At one time or another we’ve all unexpectedly come to a dead end. Whether it’s in your car, in a voicemail tree or on a Web site. Fortunately for Web surfers -- and the sites they visit – the discipline of interactive User Experience (UX) is dedicated to helping users easily find information, intuitively conduct transactions, and never, ever come to a virtual dead end.
So why are some Web sites more difficult to use than others? The most obvious answer is that a User Experience team probably wasn’t involved in the project. And that creates a myriad of pitfalls that can lead to frustrated users, negative brand perception, lost business and long-term cost overruns.
User Experience Benefits
User Experience is responsible for understanding the business goals of a Web site, then prioritizing and organizing site elements into a tangible framework. Major deliverables of User Experience teams typically include site architecture diagrams, wire-frames dictating the layout of pages, and personas describing specific types of users and how they can be expected use the site. These deliverables are, literally, the blueprint for how your site will look and function. While end-users ultimately benefit from UX, other facets of project including design and development all greatly leverage from this work since they are all working from the same set of plans. The end result is a project that runs smoothly and is done right the first time.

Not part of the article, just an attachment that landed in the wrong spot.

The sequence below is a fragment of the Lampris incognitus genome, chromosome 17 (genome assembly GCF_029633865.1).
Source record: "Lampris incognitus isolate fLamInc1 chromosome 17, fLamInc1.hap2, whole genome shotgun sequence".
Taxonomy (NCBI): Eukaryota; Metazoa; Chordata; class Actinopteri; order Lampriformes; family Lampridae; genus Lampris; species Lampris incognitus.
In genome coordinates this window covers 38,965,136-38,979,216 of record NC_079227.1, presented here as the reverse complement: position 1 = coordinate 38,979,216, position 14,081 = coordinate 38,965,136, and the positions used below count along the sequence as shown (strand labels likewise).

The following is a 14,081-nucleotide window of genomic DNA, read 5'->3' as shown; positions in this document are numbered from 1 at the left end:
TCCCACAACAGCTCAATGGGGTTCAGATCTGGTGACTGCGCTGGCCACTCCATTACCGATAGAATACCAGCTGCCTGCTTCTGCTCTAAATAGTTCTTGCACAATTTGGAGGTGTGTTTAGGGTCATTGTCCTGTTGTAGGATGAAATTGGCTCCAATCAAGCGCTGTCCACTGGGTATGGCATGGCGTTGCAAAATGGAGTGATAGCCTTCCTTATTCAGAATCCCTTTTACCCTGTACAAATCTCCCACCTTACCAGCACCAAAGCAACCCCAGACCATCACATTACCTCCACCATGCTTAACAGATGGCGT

Key Reasons Why User Experience is Not Engaged
Omitting the User Experience phase of an important Web project is like trying to build a house with a contractor and interior designer, but no architect. Things are going to go terribly wrong at some point. It’s just a matter of time. So why would any client skip the UX phase?
• Lack of Client Education: Many clients understand the importance of design and development, but may be unfamiliar with the UX and the benefits it provides.
• Budget Constraints: When project scope needs to be cut back to accommodate a fixed budget, UX is often seen as an easy target that can be absorbed by design and/or development.
• Firm Expertise: Not all firms are created equal. Some are heavy on design. Some are heavy on development. Few are exceptionally competent at both. Even fewer are also equally competent in User Experience.
What To Look For When Hiring a Firm
Assuming UX is important for your next Web project, a few things to look for when hiring a firm are:
• A dedicated UX team. If the firm uses visual designers and/or developers to do UE work, it may be a red flag.
• An appropriate amount of UX in the project proposal. A project that has 60 hours of design, 60 hours of development and 10 hours of UX may not be devoting enough time.
• Examples and references. Just like you’d ask to see a design portfolio, ask to see UX work the firm has done for similar projects. It’ll give you a good sense of how seriously they take the UX process, and how detailed their work is.